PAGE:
9. Ortizzle--That poem I linked to is the one of his currently available on the Interwebs that I thought was most representative of his talents. I read through his book "Parable...Spinning" one night when I was unable to sleep. One of the poems in it was so poignant that I started crying. His ability to capture our innate humanity, our most vulnerable moments, and put them into metaphor so eloquently takes my breath away. I am constantly stunned by how good he is.

    Thanks so much for your support and encouragement re: my efforts here and at The Brian Williams Tie Report. Some days I despair at the fact that I'm not "really doing anything" with either one--i.e. promoting, "branding", all that bullshit, but honestly, the minutae and Kardashiania of TwitFacing necessary for it is, to me, very off-putting. For those of my friends and family who use FB to keep up with and reconnect with lost or distant souls, it really has been a terrific blessing. My Aunt Shirley, for example, says she cannot reach a few of her own grandkids except through a FB shout-out. (If that were Sam or Jared, oh well. They can say goodbye to homecooking.) As for me, that is not something I have a need to do at this point. Could that change? I guess. I mean, I also said I would never have a smartphone, and I have one now. Sigh. ARE WE CLOSE TO THE APOCALYPSE?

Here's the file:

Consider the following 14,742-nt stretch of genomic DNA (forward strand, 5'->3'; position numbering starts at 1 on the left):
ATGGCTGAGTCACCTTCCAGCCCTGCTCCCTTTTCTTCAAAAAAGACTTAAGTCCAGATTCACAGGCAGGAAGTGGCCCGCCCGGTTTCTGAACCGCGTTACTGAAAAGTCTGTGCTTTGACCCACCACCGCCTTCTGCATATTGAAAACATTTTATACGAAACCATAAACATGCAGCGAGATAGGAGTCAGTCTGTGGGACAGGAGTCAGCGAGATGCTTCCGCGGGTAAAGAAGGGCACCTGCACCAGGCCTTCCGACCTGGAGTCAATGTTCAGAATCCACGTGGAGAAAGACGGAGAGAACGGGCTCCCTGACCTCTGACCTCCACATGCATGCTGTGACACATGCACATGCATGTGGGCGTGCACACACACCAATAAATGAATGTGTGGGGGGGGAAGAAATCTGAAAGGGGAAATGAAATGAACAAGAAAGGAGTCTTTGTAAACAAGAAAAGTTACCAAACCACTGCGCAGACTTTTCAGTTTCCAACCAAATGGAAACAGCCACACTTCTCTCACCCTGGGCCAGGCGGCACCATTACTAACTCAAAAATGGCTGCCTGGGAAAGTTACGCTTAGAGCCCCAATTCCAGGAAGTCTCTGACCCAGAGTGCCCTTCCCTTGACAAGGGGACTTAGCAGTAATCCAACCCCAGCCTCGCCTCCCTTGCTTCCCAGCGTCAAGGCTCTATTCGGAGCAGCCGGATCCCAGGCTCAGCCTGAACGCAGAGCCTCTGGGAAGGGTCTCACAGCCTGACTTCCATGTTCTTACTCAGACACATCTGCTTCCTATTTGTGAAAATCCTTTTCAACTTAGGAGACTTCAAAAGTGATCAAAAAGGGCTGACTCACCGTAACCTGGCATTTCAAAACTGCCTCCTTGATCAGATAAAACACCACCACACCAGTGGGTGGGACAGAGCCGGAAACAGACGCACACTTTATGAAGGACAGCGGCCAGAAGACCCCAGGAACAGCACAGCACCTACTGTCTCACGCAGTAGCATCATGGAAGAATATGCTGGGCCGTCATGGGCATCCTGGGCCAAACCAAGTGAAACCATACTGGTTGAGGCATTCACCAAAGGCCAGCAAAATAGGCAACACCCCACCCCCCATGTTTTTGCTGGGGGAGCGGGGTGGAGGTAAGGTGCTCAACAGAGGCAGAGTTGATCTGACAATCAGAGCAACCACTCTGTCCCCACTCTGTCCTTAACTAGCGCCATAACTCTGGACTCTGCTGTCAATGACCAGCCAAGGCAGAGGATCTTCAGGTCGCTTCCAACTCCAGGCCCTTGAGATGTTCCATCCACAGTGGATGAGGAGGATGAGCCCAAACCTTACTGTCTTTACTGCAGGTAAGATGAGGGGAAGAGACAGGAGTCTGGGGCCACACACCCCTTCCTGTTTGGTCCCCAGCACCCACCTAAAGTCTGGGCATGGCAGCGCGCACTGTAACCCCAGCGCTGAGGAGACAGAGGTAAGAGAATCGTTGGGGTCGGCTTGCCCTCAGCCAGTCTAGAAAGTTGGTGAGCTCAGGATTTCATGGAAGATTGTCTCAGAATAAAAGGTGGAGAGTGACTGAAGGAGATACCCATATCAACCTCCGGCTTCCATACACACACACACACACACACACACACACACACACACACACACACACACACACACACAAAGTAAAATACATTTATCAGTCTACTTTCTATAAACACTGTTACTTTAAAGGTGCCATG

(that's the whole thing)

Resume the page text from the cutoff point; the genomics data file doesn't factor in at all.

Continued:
10. I don't know where I was that I didn't comment on this - I remember reading it. I can't even use my boss as an excuse because he was on vacation last week. Hmm...

    Anyway, the dedication made me cry. Sigh. Also, I wish I'd had you as a creative writing teacher!

    You know, I now vaguely remember typing things like you SHOULD be on FB... but maybe that was a prior post. I don't know - shutting up now!

  11. Bug x2--Your initial comment got trapped in Blogger's spam filter, and I have no idea why. You've commented here for eons, and others have gotten through--LIKE THE LAST ONE--so I am at a loss.


    Thank you for saying that you wish I had been your creative writing teacher. That is lovelier than you know.

    And thank you also for Taking The Okra Bullet for me. I'll take your word for the fact that trying okra again isn't really worth it and let it alone for Time Immemorial. If I happen upon some, I'll take a taste, but I won't go out of my way to buy, make, or introduce myself to it. You seem pretty amenable to most foods, and if okra can't make its case to you, then the hell with it.